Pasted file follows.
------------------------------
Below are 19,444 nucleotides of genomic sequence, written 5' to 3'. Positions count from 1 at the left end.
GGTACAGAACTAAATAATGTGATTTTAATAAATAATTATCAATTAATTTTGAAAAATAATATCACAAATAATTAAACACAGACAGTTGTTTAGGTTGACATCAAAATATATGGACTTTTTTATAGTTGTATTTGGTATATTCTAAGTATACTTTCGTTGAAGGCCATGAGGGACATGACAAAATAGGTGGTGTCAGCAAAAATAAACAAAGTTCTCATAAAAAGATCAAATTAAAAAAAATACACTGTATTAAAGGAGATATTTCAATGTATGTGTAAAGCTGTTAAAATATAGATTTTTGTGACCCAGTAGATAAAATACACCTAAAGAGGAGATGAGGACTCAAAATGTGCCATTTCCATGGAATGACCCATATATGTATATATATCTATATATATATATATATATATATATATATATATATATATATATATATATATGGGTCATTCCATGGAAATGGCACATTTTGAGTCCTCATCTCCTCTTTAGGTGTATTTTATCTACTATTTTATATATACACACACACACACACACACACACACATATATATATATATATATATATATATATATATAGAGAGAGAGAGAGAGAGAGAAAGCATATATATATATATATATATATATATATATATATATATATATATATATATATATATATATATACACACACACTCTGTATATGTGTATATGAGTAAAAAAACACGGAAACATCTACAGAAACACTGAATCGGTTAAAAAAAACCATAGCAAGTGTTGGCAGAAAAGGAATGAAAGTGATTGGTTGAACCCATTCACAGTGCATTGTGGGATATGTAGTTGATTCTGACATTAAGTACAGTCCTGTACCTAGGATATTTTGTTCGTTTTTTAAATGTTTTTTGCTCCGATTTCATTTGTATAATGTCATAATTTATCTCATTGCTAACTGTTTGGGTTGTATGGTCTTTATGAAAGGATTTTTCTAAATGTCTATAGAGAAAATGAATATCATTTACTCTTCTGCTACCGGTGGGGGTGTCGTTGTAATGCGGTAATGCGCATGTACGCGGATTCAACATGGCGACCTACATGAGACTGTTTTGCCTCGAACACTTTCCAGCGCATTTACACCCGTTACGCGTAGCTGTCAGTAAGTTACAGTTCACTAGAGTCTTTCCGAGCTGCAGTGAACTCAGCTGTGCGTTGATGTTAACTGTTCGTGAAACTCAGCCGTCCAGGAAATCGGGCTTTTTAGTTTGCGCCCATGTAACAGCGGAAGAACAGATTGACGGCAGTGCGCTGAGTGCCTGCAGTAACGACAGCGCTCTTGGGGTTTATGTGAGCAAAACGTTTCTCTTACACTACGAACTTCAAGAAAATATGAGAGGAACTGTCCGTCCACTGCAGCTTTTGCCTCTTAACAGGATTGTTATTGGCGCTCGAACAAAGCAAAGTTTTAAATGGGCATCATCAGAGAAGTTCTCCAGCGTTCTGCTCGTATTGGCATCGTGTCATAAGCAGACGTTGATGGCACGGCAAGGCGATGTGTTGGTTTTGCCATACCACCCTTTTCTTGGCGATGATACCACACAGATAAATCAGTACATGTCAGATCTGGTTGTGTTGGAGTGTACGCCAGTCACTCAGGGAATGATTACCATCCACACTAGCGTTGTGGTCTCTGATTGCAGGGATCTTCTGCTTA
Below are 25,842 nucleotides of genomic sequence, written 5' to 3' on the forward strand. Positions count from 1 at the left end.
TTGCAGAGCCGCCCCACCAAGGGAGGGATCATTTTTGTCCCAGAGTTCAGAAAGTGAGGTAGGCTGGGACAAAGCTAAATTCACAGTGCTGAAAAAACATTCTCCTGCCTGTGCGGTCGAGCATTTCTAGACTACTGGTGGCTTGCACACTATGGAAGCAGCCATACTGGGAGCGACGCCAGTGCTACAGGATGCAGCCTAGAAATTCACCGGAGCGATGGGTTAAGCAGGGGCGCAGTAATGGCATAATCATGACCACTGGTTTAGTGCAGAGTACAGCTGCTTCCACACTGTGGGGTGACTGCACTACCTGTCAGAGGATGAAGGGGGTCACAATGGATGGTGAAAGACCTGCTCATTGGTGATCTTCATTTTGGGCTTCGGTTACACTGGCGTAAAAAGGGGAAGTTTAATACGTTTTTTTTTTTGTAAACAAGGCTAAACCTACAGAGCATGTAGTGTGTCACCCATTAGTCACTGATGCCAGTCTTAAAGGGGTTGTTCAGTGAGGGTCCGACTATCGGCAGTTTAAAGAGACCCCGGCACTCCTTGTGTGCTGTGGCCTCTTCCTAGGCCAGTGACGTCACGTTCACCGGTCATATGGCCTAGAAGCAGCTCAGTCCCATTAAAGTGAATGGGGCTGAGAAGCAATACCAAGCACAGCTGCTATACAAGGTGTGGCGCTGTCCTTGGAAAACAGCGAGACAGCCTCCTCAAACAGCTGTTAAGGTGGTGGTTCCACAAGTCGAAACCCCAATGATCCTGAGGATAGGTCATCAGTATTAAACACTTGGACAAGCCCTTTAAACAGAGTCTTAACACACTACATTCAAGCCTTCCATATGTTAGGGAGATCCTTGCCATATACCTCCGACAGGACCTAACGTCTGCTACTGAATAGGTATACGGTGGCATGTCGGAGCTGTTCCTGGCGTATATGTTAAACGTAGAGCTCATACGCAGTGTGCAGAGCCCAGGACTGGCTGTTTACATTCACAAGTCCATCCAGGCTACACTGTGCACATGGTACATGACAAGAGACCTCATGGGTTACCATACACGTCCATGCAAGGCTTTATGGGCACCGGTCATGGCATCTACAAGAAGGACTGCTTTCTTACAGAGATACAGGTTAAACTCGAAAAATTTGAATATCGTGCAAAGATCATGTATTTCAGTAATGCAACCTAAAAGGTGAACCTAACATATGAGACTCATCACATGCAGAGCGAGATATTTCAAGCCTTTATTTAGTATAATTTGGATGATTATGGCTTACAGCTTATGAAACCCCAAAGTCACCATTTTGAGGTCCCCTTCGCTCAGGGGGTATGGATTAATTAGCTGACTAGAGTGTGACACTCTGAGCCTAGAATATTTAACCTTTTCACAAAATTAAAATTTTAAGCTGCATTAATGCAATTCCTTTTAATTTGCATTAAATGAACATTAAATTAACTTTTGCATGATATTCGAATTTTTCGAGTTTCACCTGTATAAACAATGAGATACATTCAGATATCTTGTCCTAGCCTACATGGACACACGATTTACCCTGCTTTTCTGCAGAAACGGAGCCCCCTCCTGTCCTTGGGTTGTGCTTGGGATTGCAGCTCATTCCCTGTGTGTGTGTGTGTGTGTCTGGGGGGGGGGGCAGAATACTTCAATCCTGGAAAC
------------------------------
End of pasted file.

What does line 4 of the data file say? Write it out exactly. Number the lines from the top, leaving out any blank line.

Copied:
TTGCAGAGCCGCCCCACCAAGGGAGGGATCATTTTTGTCCCAGAGTTCAGAAAGTGAGGTAGGCTGGGACAAAGCTAAATTCACAGTGCTGAAAAAACATTCTCCTGCCTGTGCGGTCGAGCATTTCTAGACTACTGGTGGCTTGCACACTATGGAAGCAGCCATACTGGGAGCGACGCCAGTGCTACAGGATGCAGCCTAGAAATTCACCGGAGCGATGGGTTAAGCAGGGGCGCAGTAATGGCATAATCATGACCACTGGTTTAGTGCAGAGTACAGCTGCTTCCACACTGTGGGGTGACTGCACTACCTGTCAGAGGATGAAGGGGGTCACAATGGATGGTGAAAGACCTGCTCATTGGTGATCTTCATTTTGGGCTTCGGTTACACTGGCGTAAAAAGGGGAAGTTTAATACGTTTTTTTTTTTGTAAACAAGGCTAAACCTACAGAGCATGTAGTGTGTCACCCATTAGTCACTGATGCCAGTCTTAAAGGGGTTGTTCAGTGAGGGTCCGACTATCGGCAGTTTAAAGAGACCCCGGCACTCCTTGTGTGCTGTGGCCTCTTCCTAGGCCAGTGACGTCACGTTCACCGGTCATATGGCCTAGAAGCAGCTCAGTCCCATTAAAGTGAATGGGGCTGAGAAGCAATACCAAGCACAGCTGCTATACAAGGTGTGGCGCTGTCCTTGGAAAACAGCGAGACAGCCTCCTCAAACAGCTGTTAAGGTGGTGGTTCCACAAGTCGAAACCCCAATGATCCTGAGGATAGGTCATCAGTATTAAACACTTGGACAAGCCCTTTAAACAGAGTCTTAACACACTACATTCAAGCCTTCCATATGTTAGGGAGATCCTTGCCATATACCTCCGACAGGACCTAACGTCTGCTACTGAATAGGTATACGGTGGCATGTCGGAGCTGTTCCTGGCGTATATGTTAAACGTAGAGCTCATACGCAGTGTGCAGAGCCCAGGACTGGCTGTTTACATTCACAAGTCCATCCAGGCTACACTGTGCACATGGTACATGACAAGAGACCTCATGGGTTACCATACACGTCCATGCAAGGCTTTATGGGCACCGGTCATGGCATCTACAAGAAGGACTGCTTTCTTACAGAGATACAGGTTAAACTCGAAAAATTTGAATATCGTGCAAAGATCATGTATTTCAGTAATGCAACCTAAAAGGTGAACCTAACATATGAGACTCATCACATGCAGAGCGAGATATTTCAAGCCTTTATTTAGTATAATTTGGATGATTATGGCTTACAGCTTATGAAACCCCAAAGTCACCATTTTGAGGTCCCCTTCGCTCAGGGGGTATGGATTAATTAGCTGACTAGAGTGTGACACTCTGAGCCTAGAATATTTAACCTTTTCACAAAATTAAAATTTTAAGCTGCATTAATGCAATTCCTTTTAATTTGCATTAAATGAACATTAAATTAACTTTTGCATGATATTCGAATTTTTCGAGTTTCACCTGTATAAACAATGAGATACATTCAGATATCTTGTCCTAGCCTACATGGACACACGATTTACCCTGCTTTTCTGCAGAAACGGAGCCCCCTCCTGTCCTTGGGTTGTGCTTGGGATTGCAGCTCATTCCCTGTGTGTGTGTGTGTGTGTCTGGGGGGGGGGGCAGAATACTTCAATCCTGGAAAC